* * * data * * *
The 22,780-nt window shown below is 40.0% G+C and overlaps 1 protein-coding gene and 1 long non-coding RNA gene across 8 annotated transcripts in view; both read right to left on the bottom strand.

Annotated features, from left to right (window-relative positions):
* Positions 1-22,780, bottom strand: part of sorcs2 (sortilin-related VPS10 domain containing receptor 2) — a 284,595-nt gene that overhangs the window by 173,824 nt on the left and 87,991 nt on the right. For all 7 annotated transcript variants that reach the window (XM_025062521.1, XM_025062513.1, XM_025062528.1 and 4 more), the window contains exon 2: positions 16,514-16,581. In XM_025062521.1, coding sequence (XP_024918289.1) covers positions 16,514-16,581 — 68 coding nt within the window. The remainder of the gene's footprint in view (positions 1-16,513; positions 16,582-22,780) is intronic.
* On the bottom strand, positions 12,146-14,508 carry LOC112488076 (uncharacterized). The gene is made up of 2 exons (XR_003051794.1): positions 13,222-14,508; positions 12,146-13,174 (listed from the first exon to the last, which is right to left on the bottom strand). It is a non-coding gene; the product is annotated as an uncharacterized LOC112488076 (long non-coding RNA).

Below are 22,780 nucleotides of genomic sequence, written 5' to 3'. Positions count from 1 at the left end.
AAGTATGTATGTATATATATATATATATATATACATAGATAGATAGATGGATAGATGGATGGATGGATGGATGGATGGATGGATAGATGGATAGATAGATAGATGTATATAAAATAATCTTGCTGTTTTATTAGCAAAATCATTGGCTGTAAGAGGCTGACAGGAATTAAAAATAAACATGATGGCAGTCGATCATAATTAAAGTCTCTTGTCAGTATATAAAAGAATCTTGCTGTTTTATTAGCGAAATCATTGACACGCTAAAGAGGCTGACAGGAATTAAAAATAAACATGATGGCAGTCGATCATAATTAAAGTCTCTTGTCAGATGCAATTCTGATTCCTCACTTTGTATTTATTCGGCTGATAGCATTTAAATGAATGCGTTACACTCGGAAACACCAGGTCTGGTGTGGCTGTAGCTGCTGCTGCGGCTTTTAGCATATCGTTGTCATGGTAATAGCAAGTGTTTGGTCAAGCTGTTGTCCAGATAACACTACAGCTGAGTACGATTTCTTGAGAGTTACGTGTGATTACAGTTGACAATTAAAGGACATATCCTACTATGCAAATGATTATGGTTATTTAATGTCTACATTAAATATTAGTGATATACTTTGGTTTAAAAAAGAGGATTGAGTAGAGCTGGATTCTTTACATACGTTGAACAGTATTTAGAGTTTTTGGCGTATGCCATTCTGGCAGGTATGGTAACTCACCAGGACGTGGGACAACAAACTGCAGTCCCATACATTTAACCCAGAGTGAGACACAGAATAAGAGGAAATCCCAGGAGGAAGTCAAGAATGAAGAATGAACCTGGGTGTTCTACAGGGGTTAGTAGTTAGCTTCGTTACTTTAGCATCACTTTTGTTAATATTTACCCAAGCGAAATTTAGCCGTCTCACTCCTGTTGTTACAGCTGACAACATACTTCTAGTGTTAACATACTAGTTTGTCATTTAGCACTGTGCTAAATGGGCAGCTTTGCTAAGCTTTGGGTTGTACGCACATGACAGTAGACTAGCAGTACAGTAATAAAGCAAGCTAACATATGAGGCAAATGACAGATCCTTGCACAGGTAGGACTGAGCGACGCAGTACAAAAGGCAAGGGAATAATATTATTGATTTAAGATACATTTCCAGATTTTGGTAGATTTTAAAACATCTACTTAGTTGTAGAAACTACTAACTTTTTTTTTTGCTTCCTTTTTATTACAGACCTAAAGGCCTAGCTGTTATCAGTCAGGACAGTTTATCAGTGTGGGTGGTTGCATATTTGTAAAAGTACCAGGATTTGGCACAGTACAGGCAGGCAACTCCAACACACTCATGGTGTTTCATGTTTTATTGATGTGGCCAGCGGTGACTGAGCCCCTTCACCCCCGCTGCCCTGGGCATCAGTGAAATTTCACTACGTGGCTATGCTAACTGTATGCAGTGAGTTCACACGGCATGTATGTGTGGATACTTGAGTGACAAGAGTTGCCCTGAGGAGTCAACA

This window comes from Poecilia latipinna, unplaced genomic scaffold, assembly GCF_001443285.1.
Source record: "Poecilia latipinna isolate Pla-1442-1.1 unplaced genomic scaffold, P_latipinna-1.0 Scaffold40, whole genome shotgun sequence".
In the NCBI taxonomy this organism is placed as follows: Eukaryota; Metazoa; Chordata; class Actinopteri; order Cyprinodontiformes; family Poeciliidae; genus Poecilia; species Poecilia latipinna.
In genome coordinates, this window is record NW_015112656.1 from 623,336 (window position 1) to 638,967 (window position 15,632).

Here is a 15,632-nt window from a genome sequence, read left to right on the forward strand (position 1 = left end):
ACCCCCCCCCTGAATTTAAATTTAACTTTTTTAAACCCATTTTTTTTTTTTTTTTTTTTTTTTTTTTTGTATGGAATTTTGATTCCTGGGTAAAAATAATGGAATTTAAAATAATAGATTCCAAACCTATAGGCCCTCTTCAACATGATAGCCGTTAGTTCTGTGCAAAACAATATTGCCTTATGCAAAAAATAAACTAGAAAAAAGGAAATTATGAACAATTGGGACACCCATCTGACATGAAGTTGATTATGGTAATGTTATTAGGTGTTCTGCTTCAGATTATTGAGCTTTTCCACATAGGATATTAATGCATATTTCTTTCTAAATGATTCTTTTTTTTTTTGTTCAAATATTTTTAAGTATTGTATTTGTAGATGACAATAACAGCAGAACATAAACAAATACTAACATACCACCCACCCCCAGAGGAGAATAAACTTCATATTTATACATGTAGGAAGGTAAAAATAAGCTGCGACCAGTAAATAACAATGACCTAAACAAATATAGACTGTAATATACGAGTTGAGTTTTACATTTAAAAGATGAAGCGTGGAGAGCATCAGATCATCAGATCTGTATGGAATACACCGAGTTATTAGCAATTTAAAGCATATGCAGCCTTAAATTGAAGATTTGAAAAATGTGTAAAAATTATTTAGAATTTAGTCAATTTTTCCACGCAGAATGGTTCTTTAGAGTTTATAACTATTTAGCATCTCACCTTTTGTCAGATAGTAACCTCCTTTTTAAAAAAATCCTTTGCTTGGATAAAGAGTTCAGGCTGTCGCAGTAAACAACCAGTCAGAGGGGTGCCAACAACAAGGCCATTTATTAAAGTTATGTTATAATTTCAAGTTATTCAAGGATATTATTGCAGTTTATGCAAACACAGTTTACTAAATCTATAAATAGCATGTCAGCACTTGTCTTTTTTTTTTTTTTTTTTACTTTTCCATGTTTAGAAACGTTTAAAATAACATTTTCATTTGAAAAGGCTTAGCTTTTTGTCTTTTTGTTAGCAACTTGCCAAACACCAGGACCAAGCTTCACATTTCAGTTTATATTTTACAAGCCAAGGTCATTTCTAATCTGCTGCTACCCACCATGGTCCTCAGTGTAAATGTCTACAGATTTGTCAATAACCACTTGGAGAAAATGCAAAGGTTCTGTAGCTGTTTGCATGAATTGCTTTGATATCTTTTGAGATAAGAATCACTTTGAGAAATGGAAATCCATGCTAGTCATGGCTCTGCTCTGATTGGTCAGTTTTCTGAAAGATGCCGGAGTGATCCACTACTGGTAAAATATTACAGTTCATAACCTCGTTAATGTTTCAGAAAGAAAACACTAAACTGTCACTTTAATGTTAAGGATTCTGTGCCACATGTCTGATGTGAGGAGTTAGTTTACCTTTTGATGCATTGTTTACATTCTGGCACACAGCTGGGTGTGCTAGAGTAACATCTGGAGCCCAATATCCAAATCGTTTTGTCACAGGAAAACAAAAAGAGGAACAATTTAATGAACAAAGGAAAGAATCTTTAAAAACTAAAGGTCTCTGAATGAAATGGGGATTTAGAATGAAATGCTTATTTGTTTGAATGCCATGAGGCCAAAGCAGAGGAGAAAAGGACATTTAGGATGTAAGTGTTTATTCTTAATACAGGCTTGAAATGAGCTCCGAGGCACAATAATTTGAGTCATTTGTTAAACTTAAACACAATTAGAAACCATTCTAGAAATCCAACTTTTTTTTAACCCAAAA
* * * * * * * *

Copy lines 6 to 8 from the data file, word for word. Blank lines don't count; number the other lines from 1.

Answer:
AAGTATGTATGTATATATATATATATATATATACATAGATAGATAGATGGATAGATGGATGGATGGATGGATGGATGGATGGATAGATGGATAGATAGATAGATGTATATAAAATAATCTTGCTGTTTTATTAGCAAAATCATTGGCTGTAAGAGGCTGACAGGAATTAAAAATAAACATGATGGCAGTCGATCATAATTAAAGTCTCTTGTCAGTATATAAAAGAATCTTGCTGTTTTATTAGCGAAATCATTGACACGCTAAAGAGGCTGACAGGAATTAAAAATAAACATGATGGCAGTCGATCATAATTAAAGTCTCTTGTCAGATGCAATTCTGATTCCTCACTTTGTATTTATTCGGCTGATAGCATTTAAATGAATGCGTTACACTCGGAAACACCAGGTCTGGTGTGGCTGTAGCTGCTGCTGCGGCTTTTAGCATATCGTTGTCATGGTAATAGCAAGTGTTTGGTCAAGCTGTTGTCCAGATAACACTACAGCTGAGTACGATTTCTTGAGAGTTACGTGTGATTACAGTTGACAATTAAAGGACATATCCTACTATGCAAATGATTATGGTTATTTAATGTCTACATTAAATATTAGTGATATACTTTGGTTTAAAAAAGAGGATTGAGTAGAGCTGGATTCTTTACATACGTTGAACAGTATTTAGAGTTTTTGGCGTATGCCATTCTGGCAGGTATGGTAACTCACCAGGACGTGGGACAACAAACTGCAGTCCCATACATTTAACCCAGAGTGAGACACAGAATAAGAGGAAATCCCAGGAGGAAGTCAAGAATGAAGAATGAACCTGGGTGTTCTACAGGGGTTAGTAGTTAGCTTCGTTACTTTAGCATCACTTTTGTTAATATTTACCCAAGCGAAATTTAGCCGTCTCACTCCTGTTGTTACAGCTGACAACATACTTCTAGTGTTAACATACTAGTTTGTCATTTAGCACTGTGCTAAATGGGCAGCTTTGCTAAGCTTTGGGTTGTACGCACATGACAGTAGACTAGCAGTACAGTAATAAAGCAAGCTAACATATGAGGCAAATGACAGATCCTTGCACAGGTAGGACTGAGCGACGCAGTACAAAAGGCAAGGGAATAATATTATTGATTTAAGATACATTTCCAGATTTTGGTAGATTTTAAAACATCTACTTAGTTGTAGAAACTACTAACTTTTTTTTTTGCTTCCTTTTTATTACAGACCTAAAGGCCTAGCTGTTATCAGTCAGGACAGTTTATCAGTGTGGGTGGTTGCATATTTGTAAAAGTACCAGGATTTGGCACAGTACAGGCAGGCAACTCCAACACACTCATGGTGTTTCATGTTTTATTGATGTGGCCAGCGGTGACTGAGCCCCTTCACCCCCGCTGCCCTGGGCATCAGTGAAATTTCACTACGTGGCTATGCTAACTGTATGCAGTGAGTTCACACGGCATGTATGTGTGGATACTTGAGTGACAAGAGTTGCCCTGAGGAGTCAACA

This window comes from Poecilia latipinna, unplaced genomic scaffold, assembly GCF_001443285.1.
Source record: "Poecilia latipinna isolate Pla-1442-1.1 unplaced genomic scaffold, P_latipinna-1.0 Scaffold40, whole genome shotgun sequence".